22. Shelley Ensz

    Wonder Drug

    Hi Peanut, Sometimes prednisone might be unavoidable, but many doctors prescribe it readily, and they may not be aware of the especially adverse impact it can have on scleroderma patients. At the very least, I'd make sure the matter was thoroughly discussed and that your doctor is aware of the risks involved. Usually there are alternatives to steroids. (But of course, I'm not a doctor, I have no medical training at all.) See our Scleroderma Lung Treatments page for some ideas. And do the best you can, under trying circumstances.
  23. Shelley Ensz

    Good Days

    Jackie, I just couldn't resist....I gave you an "avatar gift" of shoes so we all have something to remember your good day with. For those who don't know about avatars yet -- they are the little picture underneath each member's name, next to their post. You can select an avatar from our large selection that has been custom designed by our ISN artists. There are hundreds to choose from, in many different categories. To set yours up, or to change it, click on the link for "My Controls" which is near the upper right hand corner of the page. Select the link for Avatar settings that you will see in the left column, down a ways. And follow the simple directions to pick (or change) your avatar.
  24. Shelley Ensz

    Wonder Drug

    Hi MaryFanPhilly, Thank you for pointing out the issues that you are encountering with prednisone. I'm very glad for everyone who has found relief with prednisone, and I really don't want to rain on anyone's parade, as I know how precious even a few moments of relief can be! Unfortunately, prednisone is strongly associated with kidney failure in people with scleroderma, and with pneumonia (increasing the risk by 70%). Even low-dose steroids can cause irreversible loss of brain tissue in people with autoimmune disease. Thus it is strongly recommended to try to avoid corticosteroids (such as prednisone) in people with systemic scleroderma. See Medications: Steroids. When avoiding it simply can't be done, work with your medical providers to try everything possible to keep it to the lowest dose. As Mary so aptly points out, you don't need to be on it very long for severe and irreversible problems to begin -- and scleroderma puts us at greatly increased risk of severe (and even deadly) side effects from prednisone and other corticosteroids.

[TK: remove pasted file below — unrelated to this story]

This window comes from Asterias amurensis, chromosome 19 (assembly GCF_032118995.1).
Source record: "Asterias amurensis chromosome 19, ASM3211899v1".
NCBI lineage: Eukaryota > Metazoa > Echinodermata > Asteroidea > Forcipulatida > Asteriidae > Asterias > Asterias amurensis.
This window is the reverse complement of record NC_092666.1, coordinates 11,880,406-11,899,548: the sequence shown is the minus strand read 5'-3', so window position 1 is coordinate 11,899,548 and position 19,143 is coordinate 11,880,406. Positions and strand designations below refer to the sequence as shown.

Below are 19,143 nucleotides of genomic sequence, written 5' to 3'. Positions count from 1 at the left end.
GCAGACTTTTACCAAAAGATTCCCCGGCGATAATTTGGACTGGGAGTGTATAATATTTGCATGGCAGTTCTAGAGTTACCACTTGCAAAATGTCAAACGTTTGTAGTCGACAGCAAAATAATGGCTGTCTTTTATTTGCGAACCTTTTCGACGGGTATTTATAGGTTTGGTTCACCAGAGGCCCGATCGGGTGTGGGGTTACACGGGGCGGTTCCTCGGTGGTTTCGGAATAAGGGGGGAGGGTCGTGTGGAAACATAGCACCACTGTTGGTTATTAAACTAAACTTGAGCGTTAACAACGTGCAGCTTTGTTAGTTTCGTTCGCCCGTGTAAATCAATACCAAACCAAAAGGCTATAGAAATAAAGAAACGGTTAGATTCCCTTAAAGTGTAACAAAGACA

25. Shelley Ensz

    Pre Pregnancy- Would Love Some Answers

    Hi Stefanie, Oh duh, I just read your message title which is "Pre-pregnancy". I guess my congratulations were a bit too soon! Sorry....